counterclaim in 2016 (i.e. more than 30 days after
receipt of service of the pleading). The Court will therefore
analyze the removal under 28 U.S.C. § 1452.
1452 statute allows a party to remove a cause of action
related to a bankruptcy case, provided the Federal Court can
exercise bankruptcy jurisdiction under 28 U.S.C. § 1334.
Section 1452 further provides the cause of action may be
remanded on “any equitable ground.” The Court
will therefore determine: (1) whether the Texas Bankruptcy
Court could exercise jurisdiction if the case were
transferred; and (2) whether the equities favor a remand. The
Court denies the removing parties' request to allow the
Texas Bankruptcy Court to rule on remand in the first
instance. (Doc. 18) at 2. The Court will not transfer venue
without being satisfied that the transferee court has at
least a colorable claim to jurisdiction.
1334 grants bankruptcy jurisdiction over three kinds of
proceedings: (1) those “arising under” Title 11
of the United States Code; (2) those “arising in”
a case under Title 11, and (3) those “related to”
a case under Title 11. See 28 U.S.C. § 1334(b).
The claims here were filed in state court three years before
the bankruptcy proceeding. They do not arise under the
Bankruptcy Code, nor did they arise in the bankruptcy case.
reviewing the record, it also does not appear that the claims
are sufficiently “related to” Westmoreland's
bankruptcy case to give rise to federal jurisdiction under
Section 1334. An action is “related to” the
bankruptcy case if the outcome of the underlying proceeding
could impact the debtor's rights, liabilities, or the
administration of the estate. See In re Gardner, 913
F.2d 1515, 1518 (10th Cir. 1990). Here, Westmoreland's
rights, liabilities, and repayment obligations are governed
by its reorganization plan. The bankruptcy docket reflects
that the plan has already been confirmed. If Westmoreland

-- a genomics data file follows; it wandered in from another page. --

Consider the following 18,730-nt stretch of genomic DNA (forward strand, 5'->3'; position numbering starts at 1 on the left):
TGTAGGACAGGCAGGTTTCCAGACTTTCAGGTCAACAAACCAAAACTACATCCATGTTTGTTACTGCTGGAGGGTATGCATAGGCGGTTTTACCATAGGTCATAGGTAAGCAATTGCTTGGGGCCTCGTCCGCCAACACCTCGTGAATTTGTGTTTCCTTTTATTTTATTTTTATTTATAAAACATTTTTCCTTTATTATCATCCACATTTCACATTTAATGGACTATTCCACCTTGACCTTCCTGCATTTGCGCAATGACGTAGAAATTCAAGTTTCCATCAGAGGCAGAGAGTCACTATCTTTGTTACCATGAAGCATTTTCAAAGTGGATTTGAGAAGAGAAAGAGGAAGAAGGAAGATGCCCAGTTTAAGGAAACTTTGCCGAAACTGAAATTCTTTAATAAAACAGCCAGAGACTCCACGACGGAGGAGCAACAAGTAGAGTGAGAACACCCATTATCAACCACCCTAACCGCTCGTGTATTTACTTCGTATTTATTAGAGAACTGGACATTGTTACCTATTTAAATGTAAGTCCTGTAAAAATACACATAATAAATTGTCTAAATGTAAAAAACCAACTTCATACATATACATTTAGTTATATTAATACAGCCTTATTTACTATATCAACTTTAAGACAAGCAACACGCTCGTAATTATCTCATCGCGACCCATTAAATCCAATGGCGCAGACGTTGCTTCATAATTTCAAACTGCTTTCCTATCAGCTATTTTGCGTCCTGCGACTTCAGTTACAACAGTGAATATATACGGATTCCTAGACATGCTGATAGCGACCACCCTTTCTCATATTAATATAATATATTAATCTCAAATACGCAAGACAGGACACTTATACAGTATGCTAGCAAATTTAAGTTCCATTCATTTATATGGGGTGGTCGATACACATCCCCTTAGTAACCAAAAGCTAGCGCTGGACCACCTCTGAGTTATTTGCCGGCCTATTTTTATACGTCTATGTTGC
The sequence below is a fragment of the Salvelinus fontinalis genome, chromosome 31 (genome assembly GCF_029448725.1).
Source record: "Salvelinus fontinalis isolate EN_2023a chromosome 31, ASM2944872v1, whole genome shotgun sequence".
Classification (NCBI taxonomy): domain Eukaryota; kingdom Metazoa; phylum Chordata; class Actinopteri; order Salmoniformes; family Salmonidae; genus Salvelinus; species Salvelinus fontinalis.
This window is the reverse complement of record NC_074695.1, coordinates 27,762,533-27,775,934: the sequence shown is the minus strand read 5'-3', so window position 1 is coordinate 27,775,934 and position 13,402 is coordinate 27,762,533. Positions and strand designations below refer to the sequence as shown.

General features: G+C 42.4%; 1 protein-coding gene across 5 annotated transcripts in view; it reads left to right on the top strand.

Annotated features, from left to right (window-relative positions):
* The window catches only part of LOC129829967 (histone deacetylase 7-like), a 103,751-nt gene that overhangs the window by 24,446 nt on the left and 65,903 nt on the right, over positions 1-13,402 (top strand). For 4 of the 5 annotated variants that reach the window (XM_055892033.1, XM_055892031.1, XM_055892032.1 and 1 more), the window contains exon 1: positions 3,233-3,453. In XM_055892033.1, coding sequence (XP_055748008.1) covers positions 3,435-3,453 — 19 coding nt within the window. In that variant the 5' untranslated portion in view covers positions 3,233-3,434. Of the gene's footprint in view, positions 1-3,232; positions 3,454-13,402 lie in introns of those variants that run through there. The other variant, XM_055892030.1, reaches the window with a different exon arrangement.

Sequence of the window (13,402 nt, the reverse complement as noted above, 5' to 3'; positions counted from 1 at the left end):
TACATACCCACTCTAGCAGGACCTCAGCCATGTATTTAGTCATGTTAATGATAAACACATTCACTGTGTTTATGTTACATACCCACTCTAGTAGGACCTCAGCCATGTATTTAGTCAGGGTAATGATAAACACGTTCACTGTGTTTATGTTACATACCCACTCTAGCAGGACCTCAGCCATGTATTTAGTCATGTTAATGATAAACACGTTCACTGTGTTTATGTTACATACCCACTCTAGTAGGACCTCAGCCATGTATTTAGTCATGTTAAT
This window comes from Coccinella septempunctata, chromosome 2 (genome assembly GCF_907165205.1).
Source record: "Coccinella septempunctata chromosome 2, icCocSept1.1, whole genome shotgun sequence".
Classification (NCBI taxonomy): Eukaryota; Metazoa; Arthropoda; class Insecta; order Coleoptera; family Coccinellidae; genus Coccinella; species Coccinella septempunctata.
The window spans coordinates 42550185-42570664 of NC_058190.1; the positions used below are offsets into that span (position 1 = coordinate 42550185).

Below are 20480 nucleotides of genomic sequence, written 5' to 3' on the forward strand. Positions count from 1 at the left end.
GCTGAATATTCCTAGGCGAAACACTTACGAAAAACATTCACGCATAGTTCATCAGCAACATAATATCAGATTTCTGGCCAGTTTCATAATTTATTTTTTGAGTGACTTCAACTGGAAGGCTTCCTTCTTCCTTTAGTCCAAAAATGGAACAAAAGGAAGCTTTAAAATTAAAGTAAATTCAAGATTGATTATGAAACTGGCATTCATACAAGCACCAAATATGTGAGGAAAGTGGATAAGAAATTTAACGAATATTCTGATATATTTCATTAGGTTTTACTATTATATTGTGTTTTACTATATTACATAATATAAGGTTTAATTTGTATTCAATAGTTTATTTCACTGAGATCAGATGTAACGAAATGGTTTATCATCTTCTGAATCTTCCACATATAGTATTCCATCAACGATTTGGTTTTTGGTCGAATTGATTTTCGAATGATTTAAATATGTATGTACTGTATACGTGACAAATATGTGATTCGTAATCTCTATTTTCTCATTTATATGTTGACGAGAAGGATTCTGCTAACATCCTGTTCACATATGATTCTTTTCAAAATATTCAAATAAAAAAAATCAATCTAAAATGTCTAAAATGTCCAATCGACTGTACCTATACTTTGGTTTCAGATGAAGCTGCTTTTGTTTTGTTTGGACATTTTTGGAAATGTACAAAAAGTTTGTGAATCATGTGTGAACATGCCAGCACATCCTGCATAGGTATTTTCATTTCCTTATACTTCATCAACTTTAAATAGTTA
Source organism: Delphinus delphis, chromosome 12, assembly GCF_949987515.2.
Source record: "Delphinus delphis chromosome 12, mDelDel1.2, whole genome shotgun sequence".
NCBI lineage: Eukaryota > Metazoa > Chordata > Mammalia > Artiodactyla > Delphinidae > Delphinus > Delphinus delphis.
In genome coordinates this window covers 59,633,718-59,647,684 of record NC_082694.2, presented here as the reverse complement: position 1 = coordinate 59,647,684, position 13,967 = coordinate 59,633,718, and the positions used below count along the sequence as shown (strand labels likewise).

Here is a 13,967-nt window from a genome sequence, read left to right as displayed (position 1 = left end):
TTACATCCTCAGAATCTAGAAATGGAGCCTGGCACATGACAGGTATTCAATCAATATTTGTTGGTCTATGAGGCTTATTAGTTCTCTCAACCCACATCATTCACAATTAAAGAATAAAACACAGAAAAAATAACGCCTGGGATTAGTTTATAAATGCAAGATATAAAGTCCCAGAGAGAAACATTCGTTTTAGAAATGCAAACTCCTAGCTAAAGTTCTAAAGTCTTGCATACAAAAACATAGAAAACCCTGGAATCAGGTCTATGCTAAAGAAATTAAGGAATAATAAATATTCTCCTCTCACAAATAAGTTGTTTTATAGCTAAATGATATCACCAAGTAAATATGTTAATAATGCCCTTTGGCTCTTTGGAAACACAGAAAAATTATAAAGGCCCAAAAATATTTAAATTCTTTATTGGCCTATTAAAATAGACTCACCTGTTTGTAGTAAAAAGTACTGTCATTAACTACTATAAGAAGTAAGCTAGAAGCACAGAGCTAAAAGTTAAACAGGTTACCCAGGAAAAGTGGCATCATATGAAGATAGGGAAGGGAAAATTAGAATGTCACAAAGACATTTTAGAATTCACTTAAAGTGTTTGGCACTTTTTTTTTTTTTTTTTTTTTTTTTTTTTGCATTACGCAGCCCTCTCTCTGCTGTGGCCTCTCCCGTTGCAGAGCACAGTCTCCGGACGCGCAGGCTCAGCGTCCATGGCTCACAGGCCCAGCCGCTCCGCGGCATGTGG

becomes liable to PNM and BHP for contribution at some point,
it will not impact Westmoreland. At most, the underlying
litigation could impact the distribution to one class of
creditors, but any delay would likely be immaterial in a case
this size. Hence, the resolution of the bankruptcy case does
not - as the removing parties argue - turn on the outcome of
the underlying litigation. (Doc. 18) at 2.
even if the matter were “related to” the
bankruptcy case for purposes of Section 1334, it does not
appear the Texas Bankruptcy Court can enter a final judgment
in the underlying action. Stern v. Marshall, 131
S.Ct. 2594 (2011), held that absent consent by the non-debtor
parties, bankruptcy courts “lack the constitutional
authority to enter a final judgment on a state law
counterclaim that is not resolved in the process of ruling on
a creditor's proof of claim.” The New Mexican does
not consent to bankruptcy jurisdiction. The New Mexican
raised a state law counterclaim against Westmoreland, PNM,
and BHP. Those claims will not be resolved in the
claims-allowance process because The New Mexican did not file
a proof of claim in Westmoreland's bankruptcy case.
these reasons, it does not appear the Texas Bankruptcy Court
has jurisdiction over, or authority to enter final judgments
in, the underlying action. Therefore, the action should be
remanded to state court, rather than transferred to the Texas
result would not change based on the removing parties'
equitable arguments. (Docs. 16, 17). PNM and BHP cite In
re Drexel Burnham Lambert Group, Inc.,130 B.R. 405, 407
(S.D.N.Y. 1991), which sets forth the ...